The adoption of EEDI and SEEMP marked the session
The subject of Carbon Dioxide dominates the future of many industries today. Whether it be the Shipping, Automotive, Aviation, or Power Generation industries the questions of how to account for, reduce, produce, capture and minimise the impact of Carbon Dioxide generated by that industry is seldom left out of the discussion.
So it was Germanischer Lloyd’s traditional recap of the latest session of the Marine Environment Protection Committee (MEPC) of International Maritime Organization (IMO), focused on the groundbreaking developments at the 62nd session.
The 62nd Session was notable for several reasons, the use of a vote to approve the measures rather than by consensus and the establishment of a North American emissions control area for example. However it was the adoption of the Energy Efficiency Design Index (EEDI) and the Ship Energy Efficiency Management Plan (SEEMP) that marked the Session as being of historical significance.
Adopted as amendments to Annex VI of the MARPOL Regulations these measures, when they enter into effect, will represent the first global mandatory carbon dioxide reductions implemented by any industry.
The forum was held on 25 August at GL’s Head Office in Hamburg. More than 100 representatives from the maritime industry, shipping companies, ship management agencies, shipyards, maritime journalists and stakeholders meeting to consider the new measures, hear presentations from GL and industry experts, and discuss the likely impact of this sea change for the industry.
Although the adoption of the measures and the manner in which it took place was a surprise, it was also not entirely unexpected. GL has been preparing clients for the introduction of both the EEDI and the SEEMP for several years. Torsten Mundt, GL’s Head of Group Environmental Services, Strategic Research and Development looked at the adoption of the EEDI, giving the forum attendees some background on the formula and the way in which it will be implemented over time.
New vessels of several types will be required to meet a reference line for energy efficiency he showed, with step wise reductions in the reference line to be reviewed and implemented in the future. Mr. Mundt also looked at the market based measure (MBM) for reducing emissions from the Bahamanian Flag State, which the MEPC invited the Authority to further develop.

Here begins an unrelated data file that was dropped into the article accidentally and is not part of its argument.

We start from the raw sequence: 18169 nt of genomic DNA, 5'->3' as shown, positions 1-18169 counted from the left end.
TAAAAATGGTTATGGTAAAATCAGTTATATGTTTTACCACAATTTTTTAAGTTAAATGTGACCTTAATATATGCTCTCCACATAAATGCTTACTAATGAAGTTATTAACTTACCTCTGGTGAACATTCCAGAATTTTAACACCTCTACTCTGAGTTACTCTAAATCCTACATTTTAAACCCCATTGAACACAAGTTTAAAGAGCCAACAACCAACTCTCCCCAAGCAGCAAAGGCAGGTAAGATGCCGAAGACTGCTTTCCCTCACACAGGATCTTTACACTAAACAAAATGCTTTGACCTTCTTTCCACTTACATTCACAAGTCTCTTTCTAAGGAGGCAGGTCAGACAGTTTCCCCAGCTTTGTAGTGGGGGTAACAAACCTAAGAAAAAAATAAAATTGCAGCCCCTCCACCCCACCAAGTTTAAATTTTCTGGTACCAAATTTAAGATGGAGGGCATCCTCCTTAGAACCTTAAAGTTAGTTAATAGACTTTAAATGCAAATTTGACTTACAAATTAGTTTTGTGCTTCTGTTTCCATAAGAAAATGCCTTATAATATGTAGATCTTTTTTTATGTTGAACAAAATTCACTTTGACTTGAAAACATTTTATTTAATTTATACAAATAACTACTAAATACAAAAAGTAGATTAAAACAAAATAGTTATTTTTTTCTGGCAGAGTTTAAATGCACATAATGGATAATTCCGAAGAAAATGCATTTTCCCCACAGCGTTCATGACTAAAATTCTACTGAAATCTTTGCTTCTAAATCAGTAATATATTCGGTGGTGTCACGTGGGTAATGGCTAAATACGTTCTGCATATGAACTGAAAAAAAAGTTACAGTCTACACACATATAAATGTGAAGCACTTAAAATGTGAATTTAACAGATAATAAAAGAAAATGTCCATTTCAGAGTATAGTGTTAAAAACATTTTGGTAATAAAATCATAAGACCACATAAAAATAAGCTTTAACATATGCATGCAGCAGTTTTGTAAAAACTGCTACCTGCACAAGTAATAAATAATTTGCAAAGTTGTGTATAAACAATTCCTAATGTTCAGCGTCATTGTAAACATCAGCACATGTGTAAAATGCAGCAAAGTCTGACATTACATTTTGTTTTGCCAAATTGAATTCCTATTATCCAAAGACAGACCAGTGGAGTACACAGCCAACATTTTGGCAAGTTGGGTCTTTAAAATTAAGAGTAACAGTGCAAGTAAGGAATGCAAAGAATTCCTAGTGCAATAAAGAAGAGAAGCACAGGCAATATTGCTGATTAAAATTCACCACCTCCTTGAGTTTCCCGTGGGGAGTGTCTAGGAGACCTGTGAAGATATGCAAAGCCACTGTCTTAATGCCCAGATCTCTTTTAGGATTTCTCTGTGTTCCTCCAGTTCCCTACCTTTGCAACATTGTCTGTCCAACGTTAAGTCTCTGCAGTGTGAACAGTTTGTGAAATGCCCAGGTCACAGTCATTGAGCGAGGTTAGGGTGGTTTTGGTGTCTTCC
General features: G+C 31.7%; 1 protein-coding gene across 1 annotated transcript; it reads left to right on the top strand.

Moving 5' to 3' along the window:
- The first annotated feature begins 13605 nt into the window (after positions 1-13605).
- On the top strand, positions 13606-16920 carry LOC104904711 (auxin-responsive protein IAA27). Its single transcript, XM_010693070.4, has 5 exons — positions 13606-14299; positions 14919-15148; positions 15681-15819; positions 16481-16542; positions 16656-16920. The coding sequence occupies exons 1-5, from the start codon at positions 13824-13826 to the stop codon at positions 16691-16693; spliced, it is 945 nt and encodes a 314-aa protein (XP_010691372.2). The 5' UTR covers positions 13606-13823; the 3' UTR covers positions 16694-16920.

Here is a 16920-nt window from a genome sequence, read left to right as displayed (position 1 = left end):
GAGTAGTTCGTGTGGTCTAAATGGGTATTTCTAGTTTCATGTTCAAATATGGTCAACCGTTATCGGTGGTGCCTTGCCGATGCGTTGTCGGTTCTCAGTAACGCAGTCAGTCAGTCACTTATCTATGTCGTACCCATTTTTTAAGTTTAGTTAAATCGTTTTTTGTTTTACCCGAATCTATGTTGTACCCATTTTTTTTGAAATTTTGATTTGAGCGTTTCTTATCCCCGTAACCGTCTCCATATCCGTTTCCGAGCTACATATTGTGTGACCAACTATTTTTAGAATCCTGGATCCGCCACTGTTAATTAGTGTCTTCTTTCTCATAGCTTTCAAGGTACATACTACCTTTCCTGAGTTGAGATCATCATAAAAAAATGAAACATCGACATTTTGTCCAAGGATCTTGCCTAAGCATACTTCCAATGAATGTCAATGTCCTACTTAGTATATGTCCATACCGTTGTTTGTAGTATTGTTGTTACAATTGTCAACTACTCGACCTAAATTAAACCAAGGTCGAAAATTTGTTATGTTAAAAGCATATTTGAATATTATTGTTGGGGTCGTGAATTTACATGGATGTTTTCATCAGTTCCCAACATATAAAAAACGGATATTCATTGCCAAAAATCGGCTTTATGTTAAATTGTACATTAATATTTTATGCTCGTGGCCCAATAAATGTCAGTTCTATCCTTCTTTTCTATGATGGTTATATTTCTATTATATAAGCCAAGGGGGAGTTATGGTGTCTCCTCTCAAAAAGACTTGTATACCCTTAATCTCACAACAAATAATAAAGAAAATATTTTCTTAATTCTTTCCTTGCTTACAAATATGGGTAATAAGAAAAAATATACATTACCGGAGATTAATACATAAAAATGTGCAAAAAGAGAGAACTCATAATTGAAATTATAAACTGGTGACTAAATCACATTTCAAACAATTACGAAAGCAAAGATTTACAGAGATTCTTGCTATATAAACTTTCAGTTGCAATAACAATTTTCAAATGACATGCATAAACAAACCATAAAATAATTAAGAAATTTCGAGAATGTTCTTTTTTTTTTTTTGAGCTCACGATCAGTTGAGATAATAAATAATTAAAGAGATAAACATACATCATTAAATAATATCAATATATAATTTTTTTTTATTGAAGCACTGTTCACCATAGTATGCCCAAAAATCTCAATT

Jörn Springer, Head of Department Operations, looked at the SEEMP; the operational measure to increase fuel efficiency, which will apply to all vessels both newbuild and in operation, from the entry into force of the amendments. Mr Springer highlighted some of the benefits of putting into practice the new system, as part of a management structure built around systematic approach of continual improvement and measurement of gains.
He pointed to a recent FutureShip project, which through the analysis of two sister vessels and the implementation of an efficiency plan had resulted in a 9% and 16% reduction in fuel consumption for the vessels.
BIMCO’s Lars Robert Pedersen, Deputy Secretary General, gave his own take on the EEDI and SEEMP from a shipowner’s perspective. Looking at the challenges that would have to be met, especially by ship designers, to ensure that the EEDI fulfilled it’s promise of making a positive change in the industry, he examined some of the parts of the formula where the potential future impact of the regulations on shipbuilding were unclear.
The measures had come at a critical time he noted, and due to their nature and implementation as currently formulated were important in maintaining the level playing field in the maritime industry.
The airline industry is also grappling with their part in reducing Co2 emissions, Stefan Mast from Lufthansa addressed the Forum audience on the new EU emissions trading scheme for all flights originating from or touching down in Europe. Mr. Mast laid out the complexities of the system, which is built in part around an auction scheme for emission credits.
The scheme places a heavy burden on the participating airlines in terms of monitoring, reporting and verification of emissions, he said, while being further complicated by the interactions between the many overlapping regional and national authorities that are dealing with the scheme.
Such a market based scheme impacted upon every area of a business and required an intensive investment in restructuring existing procedures to participate, Mr Mast explained to the audience.
Carbon Dioxide was not the only emission that was targeted for reduction under the new adoptions; the introduction of a North American Emissions Control Area will impact upon Nox, Sox, and particulate matter.
Dr. Fabian Kock, Head of GL’s Department Combustion Engines Environmental, looked at the NOx/SOx related parts of the 62nd session, examining the Certification of Engines with SCR, Approved Methods for the reduction of NOx emissions and the new emissions control area.
The range of issues covered at MEPC 62 stretch from the EEDI, impacting on the design of newbuild ships, to the eventual decommissioning and recycling of vessels no longer in service. Gerhard Aulbert, GL Global Practice Ship Recycling, examined the changes MEPC 62 brought to ship recycling legislation,includingchanges within the Inventory of Hazardous Materials (IHM) Guideline and the adoption of the Ship Recycling Plan Guideline.